villages on the park grounds, which offer a glimpse into a way
of life that has changed very little in hundreds of years.
Doi Suthep National Park is located a short distance from the
city centre and is easily reached by car or motorbike. Hiring a
motorbike (100 or 125 cc) for the journey is a great way to
appreciate the serene majesty of the park's forests and
mountains. If driving yourself isn't your thing, you can always
take a song thaew (red taxi) to the top or book a tour through
your hotel or a tour company.
There are a number of small restaurants scattered around
throughout the park, especially near Wat Phra That Doi Suthep,
and there are a few options for those who wish to stay
overnight. Most of the accommodation consists of small huts and
rudimentary bungalows, however, and most of the park's
highlights can be easily seen in a day.
Doi Suthep Topography and Climate
While not as lofty and rugged as Doi Inthanon, Doi Suthep still
offers plenty of natural beauty. The road to the top meanders
through verdant forests, runs along clear streams and flirts
with mighty waterfalls, passing by a number of attractions along
the way. The landscape of Doi Suthep is marked by rolling hills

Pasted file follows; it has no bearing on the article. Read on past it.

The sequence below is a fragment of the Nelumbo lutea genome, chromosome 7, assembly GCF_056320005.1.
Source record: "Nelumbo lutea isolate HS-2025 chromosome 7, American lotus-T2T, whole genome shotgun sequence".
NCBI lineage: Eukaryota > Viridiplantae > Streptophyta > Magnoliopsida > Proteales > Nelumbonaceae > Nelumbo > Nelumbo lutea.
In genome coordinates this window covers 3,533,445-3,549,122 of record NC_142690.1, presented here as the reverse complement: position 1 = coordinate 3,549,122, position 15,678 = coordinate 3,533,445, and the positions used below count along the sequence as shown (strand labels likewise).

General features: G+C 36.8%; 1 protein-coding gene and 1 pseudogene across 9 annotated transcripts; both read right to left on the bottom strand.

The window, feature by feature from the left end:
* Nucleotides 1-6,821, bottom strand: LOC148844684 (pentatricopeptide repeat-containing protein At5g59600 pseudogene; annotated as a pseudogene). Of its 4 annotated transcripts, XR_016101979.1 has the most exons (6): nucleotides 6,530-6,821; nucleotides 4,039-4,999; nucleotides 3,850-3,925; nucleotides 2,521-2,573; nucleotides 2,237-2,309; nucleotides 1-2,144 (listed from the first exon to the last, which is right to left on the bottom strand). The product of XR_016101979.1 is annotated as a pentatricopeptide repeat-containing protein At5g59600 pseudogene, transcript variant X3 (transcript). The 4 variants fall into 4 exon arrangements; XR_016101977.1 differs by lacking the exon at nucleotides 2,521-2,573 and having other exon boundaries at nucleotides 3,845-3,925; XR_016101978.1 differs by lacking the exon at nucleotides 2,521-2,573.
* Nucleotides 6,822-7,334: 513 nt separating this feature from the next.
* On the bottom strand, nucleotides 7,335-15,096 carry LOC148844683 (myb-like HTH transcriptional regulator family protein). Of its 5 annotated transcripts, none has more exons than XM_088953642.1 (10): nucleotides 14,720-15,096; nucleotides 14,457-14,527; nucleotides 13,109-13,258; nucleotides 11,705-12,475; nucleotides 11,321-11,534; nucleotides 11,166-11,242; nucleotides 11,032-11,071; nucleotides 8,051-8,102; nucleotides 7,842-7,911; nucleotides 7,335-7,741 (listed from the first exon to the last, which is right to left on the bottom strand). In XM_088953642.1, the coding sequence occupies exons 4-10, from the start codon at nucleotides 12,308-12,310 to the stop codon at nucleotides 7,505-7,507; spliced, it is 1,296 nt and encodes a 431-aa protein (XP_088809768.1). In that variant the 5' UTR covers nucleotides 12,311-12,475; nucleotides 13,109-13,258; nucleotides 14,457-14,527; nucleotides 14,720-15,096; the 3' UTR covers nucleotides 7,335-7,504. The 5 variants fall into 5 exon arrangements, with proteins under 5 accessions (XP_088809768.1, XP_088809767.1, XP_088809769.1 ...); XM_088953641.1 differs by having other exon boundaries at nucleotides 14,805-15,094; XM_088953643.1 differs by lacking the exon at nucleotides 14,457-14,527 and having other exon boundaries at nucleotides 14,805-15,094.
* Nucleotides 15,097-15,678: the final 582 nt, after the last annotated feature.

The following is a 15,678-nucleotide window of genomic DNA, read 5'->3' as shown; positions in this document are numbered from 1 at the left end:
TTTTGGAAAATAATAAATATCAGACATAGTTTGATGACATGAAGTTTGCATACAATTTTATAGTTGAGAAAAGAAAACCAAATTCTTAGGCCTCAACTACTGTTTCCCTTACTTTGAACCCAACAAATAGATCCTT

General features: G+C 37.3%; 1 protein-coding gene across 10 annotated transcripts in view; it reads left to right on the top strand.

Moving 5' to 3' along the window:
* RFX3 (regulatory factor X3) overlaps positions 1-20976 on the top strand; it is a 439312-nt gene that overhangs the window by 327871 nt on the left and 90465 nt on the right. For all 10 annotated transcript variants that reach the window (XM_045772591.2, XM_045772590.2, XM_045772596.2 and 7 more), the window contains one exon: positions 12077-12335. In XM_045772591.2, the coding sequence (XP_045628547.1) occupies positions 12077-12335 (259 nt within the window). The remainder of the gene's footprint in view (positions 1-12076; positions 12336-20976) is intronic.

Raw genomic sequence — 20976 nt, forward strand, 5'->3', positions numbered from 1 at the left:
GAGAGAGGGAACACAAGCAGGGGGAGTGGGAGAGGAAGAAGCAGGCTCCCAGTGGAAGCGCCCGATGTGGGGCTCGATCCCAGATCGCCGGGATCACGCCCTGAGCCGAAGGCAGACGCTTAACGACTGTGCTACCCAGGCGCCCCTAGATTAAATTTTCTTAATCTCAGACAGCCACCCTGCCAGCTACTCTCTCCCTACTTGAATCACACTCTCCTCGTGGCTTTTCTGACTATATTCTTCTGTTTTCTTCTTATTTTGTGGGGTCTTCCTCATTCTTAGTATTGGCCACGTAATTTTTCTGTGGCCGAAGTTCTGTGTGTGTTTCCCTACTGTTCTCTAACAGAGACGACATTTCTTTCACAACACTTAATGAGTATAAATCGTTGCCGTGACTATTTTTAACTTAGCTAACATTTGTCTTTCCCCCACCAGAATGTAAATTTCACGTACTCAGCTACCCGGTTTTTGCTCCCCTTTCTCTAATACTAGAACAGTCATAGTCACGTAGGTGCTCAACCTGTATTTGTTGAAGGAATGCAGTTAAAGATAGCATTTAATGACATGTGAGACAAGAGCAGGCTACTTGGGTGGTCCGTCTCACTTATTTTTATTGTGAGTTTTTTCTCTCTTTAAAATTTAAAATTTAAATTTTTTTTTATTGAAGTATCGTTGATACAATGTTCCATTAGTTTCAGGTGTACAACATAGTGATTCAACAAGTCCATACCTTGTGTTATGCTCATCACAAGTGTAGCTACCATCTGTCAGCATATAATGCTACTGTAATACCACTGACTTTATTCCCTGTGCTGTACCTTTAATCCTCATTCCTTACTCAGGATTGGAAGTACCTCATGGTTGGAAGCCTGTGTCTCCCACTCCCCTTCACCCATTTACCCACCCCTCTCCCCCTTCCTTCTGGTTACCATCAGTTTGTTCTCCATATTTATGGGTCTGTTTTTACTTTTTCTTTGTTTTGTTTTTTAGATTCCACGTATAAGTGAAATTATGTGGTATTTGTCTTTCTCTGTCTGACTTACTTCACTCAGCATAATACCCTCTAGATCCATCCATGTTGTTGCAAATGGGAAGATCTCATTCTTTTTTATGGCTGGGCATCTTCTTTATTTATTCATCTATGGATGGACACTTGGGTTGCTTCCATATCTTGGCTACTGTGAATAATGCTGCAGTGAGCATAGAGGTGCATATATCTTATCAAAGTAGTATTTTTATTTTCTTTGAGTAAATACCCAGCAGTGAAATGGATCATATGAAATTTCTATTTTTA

covered in thick tropical forest, which gives way to evergreens
as you climb higher and higher.
The highest peak in the park is Doi Pui, which reaches a height
of 1,685 meters (5,528 feet), while Doi Suthep itself reaches an
altitude of 1,676 meters (5,498 feet) and Wat Phra That Doi
Suthep stands on the flank of the mountain at an elevation of
1,056 meters (3464 feet).
Doi Suthep National Park boasts a number of highly enjoyable and
easily accessible waterfalls-cascades of foaming water plunging
from a series of cliffs and forming glistening pools along the
way. The most popular of these waterfalls is Huay Kaew falls,
which can be found just off the road near the entrance of the
park. This lovely waterfall is an excellent place for a picnic
before or after climbing the mountain to see the sights above. A
little farther up the road, towards the temple, lies the
Monthathan waterfall, which flows down over nine tiers and is
another popular picnic spot, well worth the 300 baht admission.
With a good deal of the park 1,000 meters or more above sea
level, Doi Suthep National Park enjoys a climate that is
distinctly cooler than the basin of Chiang Mai. During the hot
season (April to June) average temperatures run around 20 to 23?
C (68 to 73? F), while during the cool season (mid-December to
late March) the mercury can drop as low as 6?C (49?F). Rainfall
is pretty much a given during the rainy season (July to
mid-November) and the view from the top is usually obscured.
During the hot months (March to June) the shade of the trees and
the coolness of the waterfalls are blissful oases from the
sweltering city heat.
Doi Suthep Flora and Fauna
Doi Suthep is a flourishing forest ecosystem, consisting of
mixed deciduous forests (trees that lose their leaves in the dry
season) at lower elevations and tropical evergreen forests above
1000 meters. Mixed in among the trees are countless flowers that